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Literacy in the Content Areas


Literacy in the Content Areas

Do your students struggle with comprehension or vocabulary development? Looking for ways to integrate literacy in your instruction? This group will explore issues related to literacy in middle school science and mathematics.

Members: 38
Latest Activity: Apr 17

Discussion Forum

Common Core ELA in Science & Technical Subjects 12 Replies

Started by Jessica Fries-Gaither. Last reply by Jessica Fries-Gaither Apr 17.

Reading in Math is Different

Started by Jessica Fries-Gaither Oct 24, 2011.

Reading 2.0

Started by Jessica Fries-Gaither Oct 10, 2011.

Comment Wall


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Comment by Kim Lightle on January 5, 2012 at 5:43pm

The latest issue of Science Scope (National Science Teacher Association middle school journal) is all about integrating science and language arts. There are a couple of free articles - check it out!


Comment by Kim Lightle on September 14, 2009 at 9:47am
Here is an article from the NYT - Raiders of the Lost Earth - that describes a fantasy set in a future eco-dystopia by David Klass and books of stories of teen environmentalists by Blake Nelson and Jennifer Cowan. The titles of the books are Timelock, Destroy All Cars, and Earthgirl.

Is anyone familiar with these? I guess Timelock is the final volume of David Klass’s Caretaker Trilogy, a story of ecological crisis played out between the heedless present day and a barren 31st-century future.
Comment by Terese (Terry) Herrera on September 8, 2009 at 10:12am
This is a partial answer to Sydia Sterling's question below.
For one thing, the vocabulary of mathematics can be confusing, with some words meaning one thing in a mathematical context and another in everyday settings. Symbols can look alike, and different symbols can represent the same operation (for example, *, x, and • for multiplication). You might use a Math Dictionary in your classroom to help in this area. An article I really liked on teaching vocabulary, Unlocking the Mystery of Mathematics: Give Vocabulary Instruction a... comes from a classroom teacher and is well worth reading.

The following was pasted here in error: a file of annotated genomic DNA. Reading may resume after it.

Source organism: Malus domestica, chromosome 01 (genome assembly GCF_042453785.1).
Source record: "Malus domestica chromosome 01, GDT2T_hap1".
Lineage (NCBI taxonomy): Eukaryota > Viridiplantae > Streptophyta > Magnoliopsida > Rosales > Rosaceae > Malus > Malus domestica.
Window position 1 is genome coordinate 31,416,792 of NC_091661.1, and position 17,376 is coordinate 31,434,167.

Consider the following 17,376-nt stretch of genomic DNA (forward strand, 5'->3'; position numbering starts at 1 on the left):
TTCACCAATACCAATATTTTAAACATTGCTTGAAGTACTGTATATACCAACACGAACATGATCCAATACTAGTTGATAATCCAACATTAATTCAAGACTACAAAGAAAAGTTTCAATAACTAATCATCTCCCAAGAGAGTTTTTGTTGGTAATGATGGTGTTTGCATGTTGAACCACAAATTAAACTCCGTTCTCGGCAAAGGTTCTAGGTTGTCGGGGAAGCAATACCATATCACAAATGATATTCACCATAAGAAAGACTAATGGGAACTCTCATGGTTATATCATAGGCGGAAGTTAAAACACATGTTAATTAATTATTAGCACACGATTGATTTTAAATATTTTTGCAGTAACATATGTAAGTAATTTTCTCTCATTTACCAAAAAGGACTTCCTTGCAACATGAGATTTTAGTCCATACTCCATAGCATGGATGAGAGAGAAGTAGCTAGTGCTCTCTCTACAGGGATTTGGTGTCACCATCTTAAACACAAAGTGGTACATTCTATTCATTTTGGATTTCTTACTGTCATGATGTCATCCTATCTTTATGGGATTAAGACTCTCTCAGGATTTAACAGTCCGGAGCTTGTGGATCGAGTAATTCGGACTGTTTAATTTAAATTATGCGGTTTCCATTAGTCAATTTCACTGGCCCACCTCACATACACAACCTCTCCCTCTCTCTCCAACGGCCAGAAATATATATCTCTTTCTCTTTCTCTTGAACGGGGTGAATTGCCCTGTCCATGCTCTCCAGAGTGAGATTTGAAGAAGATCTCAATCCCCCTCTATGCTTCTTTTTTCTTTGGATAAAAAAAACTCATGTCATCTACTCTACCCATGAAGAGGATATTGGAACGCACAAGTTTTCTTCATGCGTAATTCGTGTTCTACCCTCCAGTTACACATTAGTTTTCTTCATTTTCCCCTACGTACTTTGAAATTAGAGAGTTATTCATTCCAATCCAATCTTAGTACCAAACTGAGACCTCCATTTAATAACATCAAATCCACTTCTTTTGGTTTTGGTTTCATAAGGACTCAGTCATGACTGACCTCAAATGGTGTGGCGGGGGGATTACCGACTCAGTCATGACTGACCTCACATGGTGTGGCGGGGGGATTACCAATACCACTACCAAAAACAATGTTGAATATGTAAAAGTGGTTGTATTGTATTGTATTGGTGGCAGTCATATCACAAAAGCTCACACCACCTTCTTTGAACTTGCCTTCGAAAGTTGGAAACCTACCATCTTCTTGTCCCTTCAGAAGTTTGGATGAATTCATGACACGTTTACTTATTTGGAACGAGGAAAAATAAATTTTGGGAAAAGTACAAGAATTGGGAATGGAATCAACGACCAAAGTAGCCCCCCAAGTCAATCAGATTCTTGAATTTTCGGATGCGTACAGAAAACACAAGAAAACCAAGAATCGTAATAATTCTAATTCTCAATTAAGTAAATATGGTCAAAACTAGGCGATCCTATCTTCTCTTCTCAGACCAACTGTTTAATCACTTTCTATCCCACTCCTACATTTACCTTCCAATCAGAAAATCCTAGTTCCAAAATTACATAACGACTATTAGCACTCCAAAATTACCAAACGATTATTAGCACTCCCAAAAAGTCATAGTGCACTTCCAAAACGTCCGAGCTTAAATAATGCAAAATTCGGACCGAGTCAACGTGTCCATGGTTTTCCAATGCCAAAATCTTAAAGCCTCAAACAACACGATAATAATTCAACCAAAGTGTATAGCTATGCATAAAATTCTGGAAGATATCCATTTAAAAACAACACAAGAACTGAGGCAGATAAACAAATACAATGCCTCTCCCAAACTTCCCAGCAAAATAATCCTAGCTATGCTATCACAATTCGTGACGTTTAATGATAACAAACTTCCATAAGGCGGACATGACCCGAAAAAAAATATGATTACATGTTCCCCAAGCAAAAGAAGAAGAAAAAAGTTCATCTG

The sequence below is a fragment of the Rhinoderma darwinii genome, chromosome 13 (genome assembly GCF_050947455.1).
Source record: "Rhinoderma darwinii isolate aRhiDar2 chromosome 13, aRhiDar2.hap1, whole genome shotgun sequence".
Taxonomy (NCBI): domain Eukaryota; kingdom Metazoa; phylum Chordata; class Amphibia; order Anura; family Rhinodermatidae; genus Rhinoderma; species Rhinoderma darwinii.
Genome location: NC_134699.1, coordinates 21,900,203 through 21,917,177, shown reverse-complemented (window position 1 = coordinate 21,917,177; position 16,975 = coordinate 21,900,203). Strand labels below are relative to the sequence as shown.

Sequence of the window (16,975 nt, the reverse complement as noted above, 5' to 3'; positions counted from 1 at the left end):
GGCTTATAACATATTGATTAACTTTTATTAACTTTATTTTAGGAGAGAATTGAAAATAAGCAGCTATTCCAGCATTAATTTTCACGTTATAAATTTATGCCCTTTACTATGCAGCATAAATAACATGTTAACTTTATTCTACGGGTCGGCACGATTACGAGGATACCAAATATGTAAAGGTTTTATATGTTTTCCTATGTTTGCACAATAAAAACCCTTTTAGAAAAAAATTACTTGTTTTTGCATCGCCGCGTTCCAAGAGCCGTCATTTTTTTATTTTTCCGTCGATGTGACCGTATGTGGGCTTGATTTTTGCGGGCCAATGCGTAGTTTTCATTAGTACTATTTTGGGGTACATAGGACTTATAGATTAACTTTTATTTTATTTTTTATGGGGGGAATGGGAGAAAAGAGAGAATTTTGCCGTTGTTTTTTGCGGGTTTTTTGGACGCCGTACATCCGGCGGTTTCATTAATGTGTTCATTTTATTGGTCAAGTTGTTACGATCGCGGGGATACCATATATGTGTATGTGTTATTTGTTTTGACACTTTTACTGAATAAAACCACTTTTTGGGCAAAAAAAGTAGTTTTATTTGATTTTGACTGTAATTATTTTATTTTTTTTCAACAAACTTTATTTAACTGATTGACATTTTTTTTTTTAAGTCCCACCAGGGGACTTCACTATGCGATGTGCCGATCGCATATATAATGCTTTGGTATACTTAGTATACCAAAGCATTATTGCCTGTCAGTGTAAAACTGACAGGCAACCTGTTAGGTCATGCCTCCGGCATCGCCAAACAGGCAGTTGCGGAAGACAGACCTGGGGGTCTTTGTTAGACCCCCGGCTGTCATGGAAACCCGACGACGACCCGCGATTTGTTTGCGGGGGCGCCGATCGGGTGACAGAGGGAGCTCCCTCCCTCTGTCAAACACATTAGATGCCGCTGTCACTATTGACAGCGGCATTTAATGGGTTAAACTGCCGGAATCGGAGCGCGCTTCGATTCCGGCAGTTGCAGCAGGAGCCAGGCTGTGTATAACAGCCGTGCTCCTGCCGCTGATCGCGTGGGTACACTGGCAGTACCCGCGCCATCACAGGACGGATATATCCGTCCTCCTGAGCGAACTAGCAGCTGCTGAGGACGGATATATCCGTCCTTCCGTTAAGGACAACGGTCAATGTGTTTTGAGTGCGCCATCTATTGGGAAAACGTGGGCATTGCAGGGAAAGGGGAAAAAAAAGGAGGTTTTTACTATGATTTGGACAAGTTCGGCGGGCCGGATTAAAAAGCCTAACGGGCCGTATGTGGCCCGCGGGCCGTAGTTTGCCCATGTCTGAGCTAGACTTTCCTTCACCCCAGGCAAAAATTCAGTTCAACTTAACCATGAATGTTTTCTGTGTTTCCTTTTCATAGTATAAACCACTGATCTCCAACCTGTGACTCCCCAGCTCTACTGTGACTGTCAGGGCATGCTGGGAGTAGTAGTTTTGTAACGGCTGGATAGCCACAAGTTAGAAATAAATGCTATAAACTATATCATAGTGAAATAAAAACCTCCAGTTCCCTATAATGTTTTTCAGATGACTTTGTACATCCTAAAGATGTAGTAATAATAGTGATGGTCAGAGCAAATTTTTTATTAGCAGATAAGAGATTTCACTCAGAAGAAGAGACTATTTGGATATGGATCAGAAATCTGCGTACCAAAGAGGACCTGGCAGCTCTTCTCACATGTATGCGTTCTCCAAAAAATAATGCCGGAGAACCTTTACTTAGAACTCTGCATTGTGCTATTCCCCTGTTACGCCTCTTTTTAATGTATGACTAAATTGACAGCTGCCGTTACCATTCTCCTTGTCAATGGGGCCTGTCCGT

Writing is rarely valued as a way of learning math or of solving math problems. When I say "writing" I mean not only words but also drawings, tables, and graphs--all ways of setting out students' work logically and communicating their understandings. Another teacher explains her classroom work in A Case for Using Reading and Writing in a Mathematics Classroom.
Hope this partially answers your question, Sydia!
Comment by sydia sterling on September 6, 2009 at 12:47pm
I want to know, what problems children face in content area literacy?
Comment by Kim Lightle on August 20, 2009 at 11:46am
I heard Nancy Pearl talk about this book on NPR this morning - Mysteries You Might Have Missed. The main character is an 11-year old girl who loves chemistry. Sounds really fun. Kim

The Sweetness at the Bottom of the Pie by Alan Bradley, Hardcover, 384 pages, Delacorte Press, List Price: $23

From NPR story: It's been a long time since I've encountered a more delightful young sleuth than Flavia de Luce, the 11-year-old bicycle-riding chemistry whiz who narrates Alan Bradley's first novel, The Sweetness at the Bottom of the Pie. Early one summer morning in 1950, Flavia discovers a man dying among the cucumbers in the garden of her family's estate in the British countryside. When her reclusive father is arrested for the man's murder, she takes it upon herself to discover the real perpetrator of the crime.

Here's how Flavia describes how she knows that her adversary is lying to her: "It was a lie and I detected it at once. As an accomplished fibber myself, I spotted the telltale signs of an untruth before they were halfway out of his mouth: the excessive detail, the offhand delivery, and the wrapping-up of it all in casual chitchat."

Flavia's detecting skills would be the envy of Sherlock Holmes (or at least Watson), and her bravery is amply demonstrated during a frightening encounter with a dastardly villain who will stop at nothing to get what he wants. The Sweetness at the Bottom of the Pie makes perfect summer reading — it's gore-free, very funny in places, nicely written, not too sweet (despite the title) and narrated by a real charmer. I can't wait for Bradley to write the sequel.

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